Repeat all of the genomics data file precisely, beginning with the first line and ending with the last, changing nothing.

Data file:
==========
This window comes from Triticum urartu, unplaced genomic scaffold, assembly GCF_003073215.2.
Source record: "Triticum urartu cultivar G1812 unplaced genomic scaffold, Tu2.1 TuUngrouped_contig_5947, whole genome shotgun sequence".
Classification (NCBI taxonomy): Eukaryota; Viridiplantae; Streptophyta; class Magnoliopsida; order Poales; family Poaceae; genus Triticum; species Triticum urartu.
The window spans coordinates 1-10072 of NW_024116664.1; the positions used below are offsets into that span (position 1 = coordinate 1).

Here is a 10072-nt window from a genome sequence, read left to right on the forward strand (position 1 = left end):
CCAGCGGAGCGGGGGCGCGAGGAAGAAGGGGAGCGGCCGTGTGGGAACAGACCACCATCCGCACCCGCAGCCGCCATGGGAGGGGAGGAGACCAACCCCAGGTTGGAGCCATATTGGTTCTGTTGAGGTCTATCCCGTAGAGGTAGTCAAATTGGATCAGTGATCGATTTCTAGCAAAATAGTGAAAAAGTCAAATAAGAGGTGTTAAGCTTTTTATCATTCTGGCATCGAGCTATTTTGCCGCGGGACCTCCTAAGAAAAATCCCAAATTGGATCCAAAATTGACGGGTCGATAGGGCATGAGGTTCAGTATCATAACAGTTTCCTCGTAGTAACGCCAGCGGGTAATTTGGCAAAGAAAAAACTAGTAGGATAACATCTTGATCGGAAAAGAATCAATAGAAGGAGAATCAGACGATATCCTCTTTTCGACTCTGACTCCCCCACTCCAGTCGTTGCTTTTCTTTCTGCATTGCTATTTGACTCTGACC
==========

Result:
This window comes from Triticum urartu, unplaced genomic scaffold, assembly GCF_003073215.2.
Source record: "Triticum urartu cultivar G1812 unplaced genomic scaffold, Tu2.1 TuUngrouped_contig_5947, whole genome shotgun sequence".
Classification (NCBI taxonomy): Eukaryota; Viridiplantae; Streptophyta; class Magnoliopsida; order Poales; family Poaceae; genus Triticum; species Triticum urartu.
The window spans coordinates 1-10072 of NW_024116664.1; the positions used below are offsets into that span (position 1 = coordinate 1).

Here is a 10072-nt window from a genome sequence, read left to right on the forward strand (position 1 = left end):
CCAGCGGAGCGGGGGCGCGAGGAAGAAGGGGAGCGGCCGTGTGGGAACAGACCACCATCCGCACCCGCAGCCGCCATGGGAGGGGAGGAGACCAACCCCAGGTTGGAGCCATATTGGTTCTGTTGAGGTCTATCCCGTAGAGGTAGTCAAATTGGATCAGTGATCGATTTCTAGCAAAATAGTGAAAAAGTCAAATAAGAGGTGTTAAGCTTTTTATCATTCTGGCATCGAGCTATTTTGCCGCGGGACCTCCTAAGAAAAATCCCAAATTGGATCCAAAATTGACGGGTCGATAGGGCATGAGGTTCAGTATCATAACAGTTTCCTCGTAGTAACGCCAGCGGGTAATTTGGCAAAGAAAAAACTAGTAGGATAACATCTTGATCGGAAAAGAATCAATAGAAGGAGAATCAGACGATATCCTCTTTTCGACTCTGACTCCCCCACTCCAGTCGTTGCTTTTCTTTCTGCATTGCTATTTGACTCTGACC